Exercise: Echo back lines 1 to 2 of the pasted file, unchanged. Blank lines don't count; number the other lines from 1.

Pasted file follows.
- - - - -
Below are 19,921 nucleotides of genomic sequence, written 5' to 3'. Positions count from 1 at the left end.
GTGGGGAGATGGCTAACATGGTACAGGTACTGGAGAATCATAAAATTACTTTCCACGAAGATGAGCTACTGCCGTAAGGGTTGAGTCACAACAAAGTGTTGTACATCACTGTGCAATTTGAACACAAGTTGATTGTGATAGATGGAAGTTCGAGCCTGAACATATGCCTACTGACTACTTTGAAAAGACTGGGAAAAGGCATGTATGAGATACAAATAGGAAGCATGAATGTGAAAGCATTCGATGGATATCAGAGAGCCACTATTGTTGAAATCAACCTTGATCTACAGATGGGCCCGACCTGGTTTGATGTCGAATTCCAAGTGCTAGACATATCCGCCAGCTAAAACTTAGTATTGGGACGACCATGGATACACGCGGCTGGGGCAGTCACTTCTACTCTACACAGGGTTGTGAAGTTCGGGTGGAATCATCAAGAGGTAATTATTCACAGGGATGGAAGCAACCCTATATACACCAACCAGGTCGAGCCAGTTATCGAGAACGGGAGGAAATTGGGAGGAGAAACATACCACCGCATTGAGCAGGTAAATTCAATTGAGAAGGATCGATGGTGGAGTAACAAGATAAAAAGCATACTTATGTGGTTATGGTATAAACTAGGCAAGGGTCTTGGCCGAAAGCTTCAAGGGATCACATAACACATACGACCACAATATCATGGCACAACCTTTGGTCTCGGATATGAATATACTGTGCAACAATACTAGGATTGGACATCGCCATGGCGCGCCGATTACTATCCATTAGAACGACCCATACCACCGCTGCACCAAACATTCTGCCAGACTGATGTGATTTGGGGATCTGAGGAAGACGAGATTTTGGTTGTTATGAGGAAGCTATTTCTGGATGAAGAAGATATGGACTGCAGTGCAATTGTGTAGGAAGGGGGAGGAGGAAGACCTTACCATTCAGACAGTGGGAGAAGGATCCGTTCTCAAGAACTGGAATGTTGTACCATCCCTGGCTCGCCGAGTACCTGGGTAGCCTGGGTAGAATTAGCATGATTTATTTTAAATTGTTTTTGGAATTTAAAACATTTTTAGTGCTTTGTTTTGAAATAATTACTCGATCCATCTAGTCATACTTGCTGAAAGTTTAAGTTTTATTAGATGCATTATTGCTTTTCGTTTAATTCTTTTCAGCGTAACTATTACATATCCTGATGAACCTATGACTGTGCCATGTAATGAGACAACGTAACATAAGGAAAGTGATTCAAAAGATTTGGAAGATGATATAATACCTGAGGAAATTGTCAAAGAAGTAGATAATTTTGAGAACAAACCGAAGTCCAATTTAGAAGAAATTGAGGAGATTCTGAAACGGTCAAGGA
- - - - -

Below are 19,921 nucleotides of genomic sequence, written 5' to 3'. Positions count from 1 at the left end.
GTGGGGAGATGGCTAACATGGTACAGGTACTGGAGAATCATAAAATTACTTTCCACGAAGATGAGCTACTGCCGTAAGGGTTGAGTCACAACAAAGTGTTGTACATCACTGTGCAATTTGAACACAAGTTGATTGTGATAGATGGAAGTTCGAGCCTGAACATATGCCTACTGACTACTTTGAAAAGACTGGGAAAAGGCATGTATGAGATACAAATAGGAAGCATGAATGTGAAAGCATTCGATGGATATCAGAGAGCCACTATTGTTGAAATCAACCTTGATCTACAGATGGGCCCGACCTGGTTTGATGTCGAATTCCAAGTGCTAGACATATCCGCCAGCTAAAACTTAGTATTGGGACGACCATGGATACACGCGGCTGGGGCAGTCACTTCTACTCTACACAGGGTTGTGAAGTTCGGGTGGAATCATCAAGAGGTAATTATTCACAGGGATGGAAGCAACCCTATATACACCAACCAGGTCGAGCCAGTTATCGAGAACGGGAGGAAATTGGGAGGAGAAACATACCACCGCATTGAGCAGGTAAATTCAATTGAGAAGGATCGATGGTGGAGTAACAAGATAAAAAGCATACTTATGTGGTTATGGTATAAACTAGGCAAGGGTCTTGGCCGAAAGCTTCAAGGGATCACATAACACATACGACCACAATATCATGGCACAACCTTTGGTCTCGGATATGAATATACTGTGCAACAATACTAGGATTGGACATCGCCATGGCGCGCCGATTACTATCCATTAGAACGACCCATACCACCGCTGCACCAAACATTCTGCCAGACTGATGTGATTTGGGGATCTGAGGAAGACGAGATTTTGGTTGTTATGAGGAAGCTATTTCTGGATGAAGAAGATATGGACTGCAGTGCAATTGTGTAGGAAGGGGGAGGAGGAAGACCTTACCATTCAGACAGTGGGAGAAGGATCCGTTCTCAAGAACTGGAATGTTGTACCATCCCTGGCTCGCCGAGTACCTGGGTAGCCTGGGTAGAATTAGCATGATTTATTTTAAATTGTTTTTGGAATTTAAAACATTTTTAGTGCTTTGTTTTGAAATAATTACTCGATCCATCTAGTCATACTTGCTGAAAGTTTAAGTTTTATTAGATGCATTATTGCTTTTCGTTTAATTCTTTTCAGCGTAACTATTACATATCCTGATGAACCTATGACTGTGCCATGTAATGAGACAACGTAACATAAGGAAAGTGATTCAAAAGATTTGGAAGATGATATAATACCTGAGGAAATTGTCAAAGAAGTAGATAATTTTGAGAACAAACCGAAGTCCAATTTAGAAGAAATTGAGGAGATTCTGAAACGGTCAAGGA